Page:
Monday, October 31, 2011

Out of the Windswept Chaos

This weekend, the forces of nature dumped a big, wet, sloppy grey Nor'easter on the East Coast of the United States. It was the wrong weather at the wrong time of the year. I like that in a weather phenomenon.

George Augustus Williams: "A Snow Storm"
On Saturday morning, we awoke to a rainy grey that kept us snoozing with the covers up over our shoulders longer than usual. As the day continued, ice began falling, too, ticking on the windows when the wind gusted, and it started to whiten the colder surfaces: the hoods of cars and the tops of mailboxes. Little deposits of what looked like rock candy began to collect in the cups of dead leaves scattered across lawns.

It was a chilly, bone-deep gloom that kept people under quilts and in house coats for much of the day -- or in bed, altogether, well into the afternoon.

Friday, October 28, 2011

Hot Dog Man

The other day, I was rushing around for an end-of -the-day meeting at my school. The students were loudly and gleefully slamming lockers and scrambling toward the exits in buffalo-like heards and I stepped out of the side door with them. On the landing, a bunch of students had gathered into a crowd and were laughing and grabbing at pieces of paper handed to them from below. I looked to see what was up.

There stood a fellow dressed as a hot dog. He had a bun wrapped around him and a squiggly ribbon of mustard running up his belly. His face fitted into a little round hole and he wore thick black glasses. He was passing out brochures for a restaurant. The dialogue ran as follows:

Wednesday, October 26, 2011

The Weight of Darkness

If time is a line, let's lift off of it and sail up above it, back past years and decades, over fields scarred with muddy trenches and flashing insanely with artillery fire; over revolutionary battlefields, where men fire in formal lines, and above great, concrete-grey cities that rose out of small brown towns nestled next to rivers -- rivers that have watched and watched and watched, bringing life and then taking away the refuse of the hundreds and then the thousands and then the millions as years worked slowly around them all.

Then, let's alight, somewhere far away from the city, at the edge of a great forest, on a night in high summer, in a time when there were no machines but those bound with rope and cobbled together out of wood and propelled only by tired beasts -- a time when a few carried steel and many laboured at the plow to pay tithes to those few . . .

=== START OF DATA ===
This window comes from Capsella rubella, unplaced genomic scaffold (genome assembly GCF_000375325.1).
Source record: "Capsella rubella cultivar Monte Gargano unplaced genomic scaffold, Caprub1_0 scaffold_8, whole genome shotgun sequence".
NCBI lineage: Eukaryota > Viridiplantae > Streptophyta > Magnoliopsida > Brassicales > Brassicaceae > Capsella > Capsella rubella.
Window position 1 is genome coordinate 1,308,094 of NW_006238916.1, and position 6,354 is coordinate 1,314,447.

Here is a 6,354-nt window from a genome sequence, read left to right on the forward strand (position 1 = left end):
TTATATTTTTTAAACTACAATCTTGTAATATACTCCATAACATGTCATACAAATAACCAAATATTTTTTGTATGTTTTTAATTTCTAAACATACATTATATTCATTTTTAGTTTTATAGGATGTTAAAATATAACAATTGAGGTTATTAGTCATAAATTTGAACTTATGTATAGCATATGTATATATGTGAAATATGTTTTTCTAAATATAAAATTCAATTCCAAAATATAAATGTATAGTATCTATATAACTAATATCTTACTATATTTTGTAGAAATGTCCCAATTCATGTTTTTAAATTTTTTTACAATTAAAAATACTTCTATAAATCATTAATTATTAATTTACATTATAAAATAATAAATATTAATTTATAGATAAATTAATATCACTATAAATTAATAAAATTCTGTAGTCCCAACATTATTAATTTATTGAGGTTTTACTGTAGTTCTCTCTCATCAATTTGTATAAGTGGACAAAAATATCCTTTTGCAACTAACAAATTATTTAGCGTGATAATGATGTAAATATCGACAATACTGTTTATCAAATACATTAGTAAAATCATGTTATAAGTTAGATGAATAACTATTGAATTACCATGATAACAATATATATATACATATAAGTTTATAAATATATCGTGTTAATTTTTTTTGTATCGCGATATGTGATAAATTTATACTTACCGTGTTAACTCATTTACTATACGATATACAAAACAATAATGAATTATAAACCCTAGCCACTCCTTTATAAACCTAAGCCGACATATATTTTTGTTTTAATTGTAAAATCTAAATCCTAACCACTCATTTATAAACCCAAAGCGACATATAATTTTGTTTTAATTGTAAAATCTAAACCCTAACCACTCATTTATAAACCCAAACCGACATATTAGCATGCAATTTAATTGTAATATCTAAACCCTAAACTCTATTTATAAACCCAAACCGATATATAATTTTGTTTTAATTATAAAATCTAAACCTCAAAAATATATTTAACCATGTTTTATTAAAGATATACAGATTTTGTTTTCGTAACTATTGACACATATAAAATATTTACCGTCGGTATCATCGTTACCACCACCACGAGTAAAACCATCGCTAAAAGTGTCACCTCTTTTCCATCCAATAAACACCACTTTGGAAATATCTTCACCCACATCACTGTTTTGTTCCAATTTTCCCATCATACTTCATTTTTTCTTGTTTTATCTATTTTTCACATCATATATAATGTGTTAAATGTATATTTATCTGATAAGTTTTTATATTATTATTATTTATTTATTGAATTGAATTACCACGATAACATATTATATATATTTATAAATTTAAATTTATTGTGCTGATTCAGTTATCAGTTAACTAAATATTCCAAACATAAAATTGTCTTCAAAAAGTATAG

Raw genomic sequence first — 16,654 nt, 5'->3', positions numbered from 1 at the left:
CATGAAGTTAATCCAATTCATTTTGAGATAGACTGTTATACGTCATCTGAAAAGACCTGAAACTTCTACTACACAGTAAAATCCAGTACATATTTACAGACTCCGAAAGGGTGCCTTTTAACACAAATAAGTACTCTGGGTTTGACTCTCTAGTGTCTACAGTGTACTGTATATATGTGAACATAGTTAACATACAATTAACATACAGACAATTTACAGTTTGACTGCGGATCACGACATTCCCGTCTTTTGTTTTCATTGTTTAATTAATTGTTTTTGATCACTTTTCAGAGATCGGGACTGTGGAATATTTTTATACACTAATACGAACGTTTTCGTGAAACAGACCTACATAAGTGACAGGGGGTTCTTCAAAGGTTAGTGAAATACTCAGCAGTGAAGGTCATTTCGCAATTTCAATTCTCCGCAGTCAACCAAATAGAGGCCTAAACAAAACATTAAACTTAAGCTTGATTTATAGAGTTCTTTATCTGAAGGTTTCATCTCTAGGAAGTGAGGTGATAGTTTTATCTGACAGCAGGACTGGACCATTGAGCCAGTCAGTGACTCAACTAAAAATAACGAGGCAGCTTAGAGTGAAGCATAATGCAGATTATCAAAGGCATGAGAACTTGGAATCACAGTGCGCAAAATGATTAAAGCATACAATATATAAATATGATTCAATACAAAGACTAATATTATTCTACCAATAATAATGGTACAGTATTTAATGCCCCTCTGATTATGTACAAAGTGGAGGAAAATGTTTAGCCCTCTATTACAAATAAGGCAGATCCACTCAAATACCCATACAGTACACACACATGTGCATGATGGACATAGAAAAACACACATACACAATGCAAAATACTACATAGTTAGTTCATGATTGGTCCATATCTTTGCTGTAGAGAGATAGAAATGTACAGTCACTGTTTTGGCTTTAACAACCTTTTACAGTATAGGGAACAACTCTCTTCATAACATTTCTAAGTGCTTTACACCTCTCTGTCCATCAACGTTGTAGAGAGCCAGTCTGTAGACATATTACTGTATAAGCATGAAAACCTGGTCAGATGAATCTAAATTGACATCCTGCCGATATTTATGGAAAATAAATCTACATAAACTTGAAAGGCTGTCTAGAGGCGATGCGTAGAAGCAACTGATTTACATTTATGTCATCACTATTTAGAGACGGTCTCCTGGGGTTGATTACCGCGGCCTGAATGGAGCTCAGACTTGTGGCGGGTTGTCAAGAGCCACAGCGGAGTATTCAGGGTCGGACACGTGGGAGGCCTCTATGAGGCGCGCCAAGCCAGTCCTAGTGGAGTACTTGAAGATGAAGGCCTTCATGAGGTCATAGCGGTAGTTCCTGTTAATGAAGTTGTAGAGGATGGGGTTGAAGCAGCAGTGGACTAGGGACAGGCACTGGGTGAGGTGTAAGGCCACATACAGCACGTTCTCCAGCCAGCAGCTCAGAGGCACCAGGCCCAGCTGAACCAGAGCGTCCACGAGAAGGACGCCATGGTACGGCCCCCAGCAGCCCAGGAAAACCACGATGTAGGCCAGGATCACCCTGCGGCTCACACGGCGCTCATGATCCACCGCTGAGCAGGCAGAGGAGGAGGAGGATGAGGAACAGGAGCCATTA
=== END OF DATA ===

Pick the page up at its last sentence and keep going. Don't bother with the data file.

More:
by Arthur Rackham
Paint me, then, a man sitting in his small hovel, children sleeping, wife sleeping since sunset. See that man peering through a crack in the boards, fearful, as he watches golden lights among the trees, flitting around, blinking brightly and then fading and then blinking again. He knows who they are: the stealers of dreams -- fairies who fly into the mouths of sleeping innocents, to take out their souls and to fly them around the gaping night in order to gather dreams.

Monday, October 24, 2011

Delusional Peace

The wind is cool and alive with (RRRRRRRRRRRRRRRRRRR) the rustle of the leaves and I look skyward from a cushioned (RRRRRRRRRRRRRRRRRRR) reclining chair on my deck. It couldn't be a (RRRRRRRRRRRRRRRRRRR) more beautiful day and I (RRRRRRRRRRRRRRRRRRR) think of my sons -- how lucky they are to live in a pretty town with honey-golden (RRRRRRRRRRRRRRRRRRR) sun in the fall. Like Coleridge, I revel in their chance to grow up in a (RRRRRRRRRRRRRRRRRRR) place with woods and a stream by which (RRRRRRRRRRRRRRRRRRR) they can run, far away fro the constant sounds of (RRRRRRRRRRRRRRRRRRR) traffic and far away from the (RRRRRRRRRRRRRRRRRRR) screech of the railway line I'd (RRRRRRRRRRRRRRRRRRR) watch from my window as a boy.

My dog lies at my feet and my honeyed green tea steams up (RRRRRRRRRRRRRRRRRRR) into the cool air. A good book waits, so I pick it up and crawl into its (RRRRRRRRRRRRRRRRRRR) pages to escape, enjoying the quiet and the tea and the (RRRRRRRRRRRRRRRRRRR) warmth of fur under my fingers.

Friday, October 21, 2011

Isivivable Are Among Women

When I was a boy, I saw Al Pacino in  . . . And Justice for All. Inspired by the film, I decided to be a lawyer when I grew up.

I was good with words, so everyone encouraged that. My mom, who always seemed to be convinced that one had to be handsome to be a lawyer (and seeing through the complimentary glasses that are standard-mom-issue), was sure that I was a double-threat.

What I saw in that film was a guy who was willing to sacrifice a career for what was right -- a guy who saw the flaws in the legal system and decided to stand up against them ("You're out of order! You're out of order! The whole trial is out of order!"), whatever the cost. The drama of this appealed to me, too -- as did the dramatic element of arguing a case in front of an audience.

Wednesday, October 19, 2011

The Compulsion of Community

What I am about to say is going to be like trashing bunny rabbits. It's going to look like I have cleaned up dog vomit with Old Glory or tromped on the crucifix, to some. What I am about to voice my annoyance about is something that is part of our conditioning from birth -- a part that is so deeply embedded that I think many of us believe it is strictly human nature (though that is part of it, I'm sure) and, so, that going against it as a sacred necessity is nothing short of treason against existence. But I have to say it. Let the chips fall.

I'm sick of "community."

Monday, October 17, 2011

The Science of God

"Under Pier": Karen Matarazzo
I mentioned, a little while ago, that I have been reading C.S Lewis's Chronicles of Narnia to my youger son. As usual, Lewis's work has gotten me thinking about faith (as he meant it to).

I'm a firm believer that those who will, ultimately, find faith in a higher power do so by their own map -- not by getting force-fed someone else's beliefs. So fear not: I'm not going to try to get you to believe what I believe; but, as always, I am going to try to get you thinking so that you will draw (or continue drawing) your own map. Whether that map ultimately leads you to faith or the lack thereof is up to you.

In the interest of disclosure, I do believe in God. This belief is quite unfashionable in intellectual circles, nowadays, so I have taken my share of flack about it from grad school, on. Most intellectuals think it is illogical to believe in God. (Some readers might have just dismissed my credibility as a thinker, based on the statement above. Consider that reaction as you read on.) I have written before about the common smugness of both the non-believers and people of faith. But to dismiss the belief in God -- or anything else that defies the things we "know" to be "real" -- as illogical is, in itself, a foolish and short-sighted stance to take.